Baseball players find strength in faith

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As “Christian” is the central element in the TCU logo on the fronts of their jerseys, so some baseball players are finding their faith front and center when faced with adversity.

TCU pitcher Mitchell Traver said he practices resiliency by putting, “Jesus at the center of [his] life and trusting in His plan to help keep things in perspective.”

Last year, Traver suffered a from a back muscle strain that caused him to miss the first two months of the 2016 season. This year, he won the William Koehler Academic Achievement Award.

The award honors a student-athlete who demonstrates immense determination and accomplishment amid conquering an uncommon obstacle. Traver said the award came as a surprise and there are still many things left that he wants to accomplish. He said he saw it as the Lord showing him that he was used more than he thought, even if he was not on the field as much as he would have liked.

Another player who was forced off the field due to injury is second-year relief pitcher Dalton Brown. Brown said he uses prayer to thank God for the opportunity to glorify Him on the amazing platform of collegiate baseball.

“The older you get the more you realize that the reason you play is not because you love it– it’s because you believe in Him,” Brown said.

Second-year relief pitcher Dalton Brown pictured on the mound. Photo courtesy of Dalton Brown.

Brown said injury is one of the greatest hardships an athlete can overcome– something he knows about firsthand following his injury during the preseason game Feb. 11. Brown said it was a “big set back” because he had to start over from square one and fight to get back to where he was. He was cleared March 17 for the game against Kansas University.

In instances like these Brown said contemplating the word of God is helpful because He “speaks to a lot of instances in the Bible on the subject of hardships and lost faith.”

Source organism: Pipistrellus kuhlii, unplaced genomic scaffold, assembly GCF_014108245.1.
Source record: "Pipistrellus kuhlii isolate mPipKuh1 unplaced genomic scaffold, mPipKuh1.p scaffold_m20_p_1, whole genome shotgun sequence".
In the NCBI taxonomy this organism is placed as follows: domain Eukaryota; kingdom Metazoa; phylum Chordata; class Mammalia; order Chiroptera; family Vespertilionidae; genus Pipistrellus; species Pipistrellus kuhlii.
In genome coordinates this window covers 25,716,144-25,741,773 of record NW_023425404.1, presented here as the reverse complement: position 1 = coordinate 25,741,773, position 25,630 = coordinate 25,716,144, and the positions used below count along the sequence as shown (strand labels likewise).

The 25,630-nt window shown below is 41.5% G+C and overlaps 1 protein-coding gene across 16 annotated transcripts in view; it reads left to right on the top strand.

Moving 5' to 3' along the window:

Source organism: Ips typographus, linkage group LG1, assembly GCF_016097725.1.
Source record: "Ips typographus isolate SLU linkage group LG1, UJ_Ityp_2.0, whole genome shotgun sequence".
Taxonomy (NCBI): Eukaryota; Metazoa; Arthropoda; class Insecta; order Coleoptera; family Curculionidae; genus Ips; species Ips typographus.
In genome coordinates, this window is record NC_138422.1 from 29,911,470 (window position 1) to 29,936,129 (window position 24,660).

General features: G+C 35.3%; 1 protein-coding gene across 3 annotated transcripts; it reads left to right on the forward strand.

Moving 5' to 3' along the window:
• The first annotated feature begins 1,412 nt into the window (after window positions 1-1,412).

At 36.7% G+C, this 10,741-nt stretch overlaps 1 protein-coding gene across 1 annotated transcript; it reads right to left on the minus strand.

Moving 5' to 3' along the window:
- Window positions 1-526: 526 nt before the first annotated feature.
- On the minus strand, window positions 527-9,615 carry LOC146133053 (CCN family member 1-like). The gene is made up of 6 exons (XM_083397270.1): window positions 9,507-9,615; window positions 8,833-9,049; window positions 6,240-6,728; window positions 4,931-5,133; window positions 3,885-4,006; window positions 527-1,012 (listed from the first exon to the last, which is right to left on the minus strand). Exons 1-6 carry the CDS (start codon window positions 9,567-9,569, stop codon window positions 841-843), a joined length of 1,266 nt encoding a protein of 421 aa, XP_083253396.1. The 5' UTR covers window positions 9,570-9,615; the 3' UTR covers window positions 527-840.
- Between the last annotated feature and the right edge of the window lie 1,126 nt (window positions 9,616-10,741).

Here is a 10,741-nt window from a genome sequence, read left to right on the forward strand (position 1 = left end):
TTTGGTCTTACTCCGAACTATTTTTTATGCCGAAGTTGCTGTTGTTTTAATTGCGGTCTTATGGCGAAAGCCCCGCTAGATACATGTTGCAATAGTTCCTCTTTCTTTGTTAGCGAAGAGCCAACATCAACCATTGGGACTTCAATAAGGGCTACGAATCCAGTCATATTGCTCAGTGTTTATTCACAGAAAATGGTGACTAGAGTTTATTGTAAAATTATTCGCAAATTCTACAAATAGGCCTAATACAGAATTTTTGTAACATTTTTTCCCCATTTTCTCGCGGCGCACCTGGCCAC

During the recovery process, Bown spent time with Traver and found comfort in his advice as Traver told him to, “reflect back to God’s character and understand that He loves him more than anyone ever has and ever could.”

At the age of nine Brown said he started to lose his faith after his father, a former baseball player at the University of Texas and member of the 1983 College World Series championship team, lost his leg in 2006 because of a life-threatening blood clot. As a child, Brown believed, “moms and dads were supposed to be invincible.” This made it difficult for him to grasp why God would hurt his father and his hero.

Athletes’ faith may be tested many times throughout their careers; however, with prayer, their mindsets are not focused on their production but on how hard they play, said Brown.

“It’s not about suppressing the butterflies,” Brown said. “It’s about making them fly in formation.”

He said that the team’s mission is to honor its core covenants: Selfless, energy and excellence. The players achieve the theme of the year, “Root vs. Fruit,” by focusing on the little details with the belief that big things will take care of themselves.

“You can’t do it alone,” said Traver.

The Fellowship of Christian Athletes challenges coaches and student-athletes to use their powerful influence to make an impression on the world through Christ’s eyes. As a member of FCA, Traver said mentor Chauncey Franks helps push him through when things get tough, and other athletes– along with the organization– guide his growth as a young man.

Earlier this school year, Traver spoke at Ignite, a weekly gathering of individuals at TCU that unite to worship God, teaching Psalm 73, which says God will not make everything perfect, but will change your heart.

This message is one Traver said he took to heart when deciding his future. He said he received calls early in the draft but he knew undoubtedly that the Lord was calling him back to TCU.

“I can make the decision out of fear that I won’t get picked again or make the decision out of faith to trust in God’s plan for my life,” Traver said.